Diabetes Tip of the Month: Exercise goals

It’s that time of the year again. We are two months into the New Year. Have you kept up with your new year resolutions? Was one of your goals to be more active?

Being active is important for overall health. Physical activity increases your heart rate, burns calories and strengthens muscles and bones. More benefits of physical activity include: lower blood sugar, lower cholesterol, improved blood pressure, lower stress and anxiety and improved mood.

The American Diabetes Association recommends 150 min of moderate intensity exercise each week. That may sound like a lot, but it comes out to about 30 minutes of activity 5 days a week. Did you know that doing physical activity for 10 minutes three times throughout the day is just as effective as physical activity for 30 minutes all at one time? So, if you don’t have 30 minutes to spend exercising or you physically cannot exercise for 30 minutes at a time, try breaking it into sections of time.

Here are some simple ways to add activity into your daily routine.

  • Walk your dog and play fetch

  • Work in your garden

  • Clean your house

  • Lift weights, use resistance bands, march in place (standing or sitting), or walk around the room while watching TV

  • Walk at lunch

  • Exercise in your chair while at work

  • Take the stairs

  • Stand while on the phone, reading or eating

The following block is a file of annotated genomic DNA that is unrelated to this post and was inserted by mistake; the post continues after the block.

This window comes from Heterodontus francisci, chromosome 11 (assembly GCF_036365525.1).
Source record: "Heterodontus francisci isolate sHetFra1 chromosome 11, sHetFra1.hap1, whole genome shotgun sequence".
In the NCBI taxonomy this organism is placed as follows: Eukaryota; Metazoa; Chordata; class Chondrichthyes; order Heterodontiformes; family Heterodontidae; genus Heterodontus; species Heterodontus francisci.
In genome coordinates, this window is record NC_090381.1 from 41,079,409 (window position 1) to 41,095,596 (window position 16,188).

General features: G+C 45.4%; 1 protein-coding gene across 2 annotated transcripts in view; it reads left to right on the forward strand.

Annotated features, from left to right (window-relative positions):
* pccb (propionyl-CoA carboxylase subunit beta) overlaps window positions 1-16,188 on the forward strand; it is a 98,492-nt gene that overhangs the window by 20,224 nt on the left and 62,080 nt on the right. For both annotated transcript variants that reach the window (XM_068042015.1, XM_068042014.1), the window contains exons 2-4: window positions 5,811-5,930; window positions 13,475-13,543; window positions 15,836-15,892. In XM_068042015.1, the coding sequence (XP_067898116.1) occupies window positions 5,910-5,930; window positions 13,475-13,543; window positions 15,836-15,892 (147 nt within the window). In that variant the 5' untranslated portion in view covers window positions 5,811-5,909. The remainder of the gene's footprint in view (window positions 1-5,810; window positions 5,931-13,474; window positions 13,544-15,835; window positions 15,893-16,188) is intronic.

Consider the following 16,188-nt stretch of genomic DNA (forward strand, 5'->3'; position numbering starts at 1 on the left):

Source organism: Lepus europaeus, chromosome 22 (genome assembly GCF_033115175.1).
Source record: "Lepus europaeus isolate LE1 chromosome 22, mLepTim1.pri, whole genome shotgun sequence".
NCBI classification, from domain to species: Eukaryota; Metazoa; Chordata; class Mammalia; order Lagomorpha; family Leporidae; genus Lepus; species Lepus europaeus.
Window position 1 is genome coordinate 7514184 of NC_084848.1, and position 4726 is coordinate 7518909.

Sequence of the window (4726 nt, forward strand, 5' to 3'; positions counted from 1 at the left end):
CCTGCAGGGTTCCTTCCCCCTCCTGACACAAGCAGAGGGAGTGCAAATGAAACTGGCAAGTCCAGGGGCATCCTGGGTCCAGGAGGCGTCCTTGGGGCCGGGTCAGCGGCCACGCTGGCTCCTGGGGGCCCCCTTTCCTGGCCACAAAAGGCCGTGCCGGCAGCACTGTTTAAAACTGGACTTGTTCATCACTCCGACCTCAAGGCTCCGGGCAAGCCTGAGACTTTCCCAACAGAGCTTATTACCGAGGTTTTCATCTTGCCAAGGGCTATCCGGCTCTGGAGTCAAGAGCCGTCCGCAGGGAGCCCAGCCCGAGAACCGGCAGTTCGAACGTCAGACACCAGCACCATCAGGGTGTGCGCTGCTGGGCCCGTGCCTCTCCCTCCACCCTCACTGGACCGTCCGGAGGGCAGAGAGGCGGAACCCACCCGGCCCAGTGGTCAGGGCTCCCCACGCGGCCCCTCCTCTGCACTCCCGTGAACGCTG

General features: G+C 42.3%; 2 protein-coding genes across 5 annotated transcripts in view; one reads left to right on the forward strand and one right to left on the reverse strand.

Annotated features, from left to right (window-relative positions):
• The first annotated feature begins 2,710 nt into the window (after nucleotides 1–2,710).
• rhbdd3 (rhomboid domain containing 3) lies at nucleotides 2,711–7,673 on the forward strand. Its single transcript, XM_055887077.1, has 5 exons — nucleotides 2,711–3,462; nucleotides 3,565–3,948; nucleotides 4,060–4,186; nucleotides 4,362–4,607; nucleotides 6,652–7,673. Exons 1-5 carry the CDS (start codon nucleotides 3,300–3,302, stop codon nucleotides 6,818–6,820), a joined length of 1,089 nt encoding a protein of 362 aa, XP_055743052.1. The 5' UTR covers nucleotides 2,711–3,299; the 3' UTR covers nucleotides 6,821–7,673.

• Talk face-to-face with your co-workers (get out of your chair to walk to their office)

  • Go dancing

  • Do Tai Chi

  • Take a walk after dinner

  • Park farther away from the door

Try to make an activity plan. Write down some activities that get your heart rate up and that you enjoy doing.

Here are some tips:

  • Think of things you like to do

  • Take it slow- start with 10 minutes a day and work up to 30 minutes 5 days a week

  • Don’t overdo it- when you are exercising, you should still be able to carry on a conversation, but not sing a song. If you are out of breath and can’t talk, you are over exerting yourself. That is a sign to slow down.

  • Find a friend to exercise with

  • Take a class

  • Mix it up. Try several activities so you don’t get bored with the same routine.

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No information or content on this website is to be taken as implicit or explicit advice. Please contact a medical professional for guidance.

Photos on this website are provided by Vowell Publishing, Inc. and NARMC.